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Increased fMRI Sensitivity at Equal Data Burden Using Averaged Shifted Echo Acquisition

View Article: PubMed Central - PubMed

ABSTRACT

There is growing evidence as to the benefits of collecting BOLD fMRI data with increased sampling rates. However, many of the newly developed acquisition techniques developed to collect BOLD data with ultra-short TRs require hardware, software, and non-standard analytic pipelines that may not be accessible to all researchers. We propose to incorporate the method of shifted echo into a standard multi-slice, gradient echo EPI sequence to achieve a higher sampling rate with a TR of <1 s with acceptable spatial resolution. We further propose to incorporate temporal averaging of consecutively acquired EPI volumes to both ameliorate the reduced temporal signal-to-noise inherent in ultra-fast EPI sequences and reduce the data burden. BOLD data were collected from 11 healthy subjects performing a simple, event-related visual-motor task with four different EPI sequences: (1) reference EPI sequence with TR = 1440 ms, (2) shifted echo EPI sequence with TR = 700 ms, (3) shifted echo EPI sequence with every two consecutively acquired EPI volumes averaged and effective TR = 1400 ms, and (4) shifted echo EPI sequence with every four consecutively acquired EPI volumes averaged and effective TR = 2800 ms. Both the temporally averaged sequences exhibited increased temporal signal-to-noise over the shifted echo EPI sequence. The shifted echo sequence with every two EPI volumes averaged also had significantly increased BOLD signal change compared with the other three sequences, while the shifted echo sequence with every four EPI volumes averaged had significantly decreased BOLD signal change compared with the other three sequences. The results indicated that incorporating the method of shifted echo into a standard multi-slice EPI sequence is a viable method for achieving increased sampling rate for collecting event-related BOLD data. Further, consecutively averaging every two consecutively acquired EPI volumes significantly increased the measured BOLD signal change and the subsequently calculated activation map statistics.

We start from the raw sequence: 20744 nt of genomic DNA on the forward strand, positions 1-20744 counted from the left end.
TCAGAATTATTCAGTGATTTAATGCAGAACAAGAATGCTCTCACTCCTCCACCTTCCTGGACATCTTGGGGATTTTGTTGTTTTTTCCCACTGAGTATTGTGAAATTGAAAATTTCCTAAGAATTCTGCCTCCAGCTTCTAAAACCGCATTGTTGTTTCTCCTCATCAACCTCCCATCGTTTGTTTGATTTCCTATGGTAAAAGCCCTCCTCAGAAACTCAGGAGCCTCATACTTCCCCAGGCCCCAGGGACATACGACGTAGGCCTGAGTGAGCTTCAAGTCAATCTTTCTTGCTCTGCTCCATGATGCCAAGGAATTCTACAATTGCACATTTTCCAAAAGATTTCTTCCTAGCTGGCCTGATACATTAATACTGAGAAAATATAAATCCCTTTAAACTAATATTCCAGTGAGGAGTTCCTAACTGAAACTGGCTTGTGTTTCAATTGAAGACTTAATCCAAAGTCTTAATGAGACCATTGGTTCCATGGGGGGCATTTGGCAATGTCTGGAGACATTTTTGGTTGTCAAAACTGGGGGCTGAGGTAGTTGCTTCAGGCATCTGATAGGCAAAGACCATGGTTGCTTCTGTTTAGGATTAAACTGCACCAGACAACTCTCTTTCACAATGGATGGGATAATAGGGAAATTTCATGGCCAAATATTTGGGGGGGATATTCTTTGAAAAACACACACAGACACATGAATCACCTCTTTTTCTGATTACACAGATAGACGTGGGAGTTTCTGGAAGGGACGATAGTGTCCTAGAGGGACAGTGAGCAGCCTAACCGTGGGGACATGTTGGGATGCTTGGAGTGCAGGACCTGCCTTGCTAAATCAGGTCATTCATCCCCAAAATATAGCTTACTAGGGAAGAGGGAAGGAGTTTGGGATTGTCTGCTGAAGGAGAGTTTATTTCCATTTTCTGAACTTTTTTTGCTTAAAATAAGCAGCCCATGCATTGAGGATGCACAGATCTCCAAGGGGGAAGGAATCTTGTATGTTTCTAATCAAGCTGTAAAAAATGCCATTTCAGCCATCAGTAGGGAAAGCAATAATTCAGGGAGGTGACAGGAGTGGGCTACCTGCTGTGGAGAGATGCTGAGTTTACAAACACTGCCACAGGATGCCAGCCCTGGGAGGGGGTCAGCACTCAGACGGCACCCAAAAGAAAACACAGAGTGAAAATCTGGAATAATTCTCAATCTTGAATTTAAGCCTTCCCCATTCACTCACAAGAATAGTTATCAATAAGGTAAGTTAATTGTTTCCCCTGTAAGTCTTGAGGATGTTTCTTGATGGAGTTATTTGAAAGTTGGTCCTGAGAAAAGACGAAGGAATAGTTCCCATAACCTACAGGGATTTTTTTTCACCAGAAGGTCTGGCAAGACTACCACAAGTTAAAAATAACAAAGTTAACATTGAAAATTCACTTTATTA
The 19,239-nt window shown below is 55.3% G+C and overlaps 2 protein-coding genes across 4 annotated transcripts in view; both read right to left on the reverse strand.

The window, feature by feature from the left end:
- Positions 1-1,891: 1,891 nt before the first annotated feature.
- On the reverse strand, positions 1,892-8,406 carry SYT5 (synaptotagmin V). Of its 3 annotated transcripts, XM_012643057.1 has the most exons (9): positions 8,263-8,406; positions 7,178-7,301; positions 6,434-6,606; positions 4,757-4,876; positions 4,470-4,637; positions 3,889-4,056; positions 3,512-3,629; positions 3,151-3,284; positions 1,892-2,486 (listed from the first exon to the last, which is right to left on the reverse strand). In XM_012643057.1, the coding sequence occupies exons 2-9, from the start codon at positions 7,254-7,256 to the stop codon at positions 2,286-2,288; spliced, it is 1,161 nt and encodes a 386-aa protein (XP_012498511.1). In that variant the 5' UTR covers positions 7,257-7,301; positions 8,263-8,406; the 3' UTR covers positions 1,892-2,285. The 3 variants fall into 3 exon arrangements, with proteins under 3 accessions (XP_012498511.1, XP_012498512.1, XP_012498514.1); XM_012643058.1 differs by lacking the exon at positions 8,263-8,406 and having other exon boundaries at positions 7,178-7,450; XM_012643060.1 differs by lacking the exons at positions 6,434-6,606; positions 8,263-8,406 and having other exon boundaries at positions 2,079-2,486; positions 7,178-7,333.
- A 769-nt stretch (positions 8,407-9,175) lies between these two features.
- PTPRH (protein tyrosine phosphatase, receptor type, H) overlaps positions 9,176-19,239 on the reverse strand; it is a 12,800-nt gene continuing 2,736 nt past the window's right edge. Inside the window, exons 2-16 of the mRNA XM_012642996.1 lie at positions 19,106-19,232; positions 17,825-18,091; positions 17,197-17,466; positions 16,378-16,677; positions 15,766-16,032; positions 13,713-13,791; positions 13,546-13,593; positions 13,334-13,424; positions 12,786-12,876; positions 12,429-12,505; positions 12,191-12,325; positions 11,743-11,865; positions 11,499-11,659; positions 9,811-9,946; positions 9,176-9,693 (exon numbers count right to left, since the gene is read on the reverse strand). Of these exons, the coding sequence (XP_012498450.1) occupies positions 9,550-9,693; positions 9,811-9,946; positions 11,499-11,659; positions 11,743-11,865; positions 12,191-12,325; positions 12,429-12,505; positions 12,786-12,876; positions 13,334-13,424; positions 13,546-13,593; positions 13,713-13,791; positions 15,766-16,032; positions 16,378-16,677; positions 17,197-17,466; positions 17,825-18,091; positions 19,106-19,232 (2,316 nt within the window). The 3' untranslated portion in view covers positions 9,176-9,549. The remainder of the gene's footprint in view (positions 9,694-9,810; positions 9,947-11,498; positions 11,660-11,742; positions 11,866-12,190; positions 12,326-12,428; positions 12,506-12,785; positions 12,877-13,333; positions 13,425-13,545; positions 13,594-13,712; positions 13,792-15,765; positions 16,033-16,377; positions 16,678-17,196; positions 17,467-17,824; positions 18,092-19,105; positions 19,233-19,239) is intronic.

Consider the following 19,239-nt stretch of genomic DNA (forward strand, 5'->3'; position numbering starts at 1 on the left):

No MeSH data available.


Realigned images for each EPI sequence for one participant. (A) SHORT, TR = 700 ms; (B) AVG2, TReffective = 1400 ms; (C) AVG4, TReffective = 2800 ms; (D) REF, TR = 1440 ms. Slices were created using Mango (http://ric.uthscsa.edu/mango/; Jack L. Lancaster and Michael J. Martinez).
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Figure 2: Realigned images for each EPI sequence for one participant. (A) SHORT, TR = 700 ms; (B) AVG2, TReffective = 1400 ms; (C) AVG4, TReffective = 2800 ms; (D) REF, TR = 1440 ms. Slices were created using Mango (http://ric.uthscsa.edu/mango/; Jack L. Lancaster and Michael J. Martinez).

Mentions: The data were preprocessed and analyzed using SPM12 (The Wellcome Trust Centre for Neuroimaging, University College London, London, UK). All participants' images were separately realigned, where the resulting translation and rotation parameters were individually examined to ensure that no participant had either significant head motion exceeding the dimensions of one voxel in any direction or had head motion that was significantly correlated with experimental timings. No data were excluded for either reason. Each participant's realigned EPI images were then coregistered with his/her own T1 anatomical scan. Spatial normalization into Montreal Neurologic Institute (MNI) space was initially performed on each participant's T1 anatomical scan, and these spatial normalization parameters were then applied to each respective functional data set. The spatially normalized images were smoothed with an 8 mm FWHM Gaussian kernel. Selected slices of the realigned EPI images for one participant for each of the four EPI sequences are shown in Figure 2.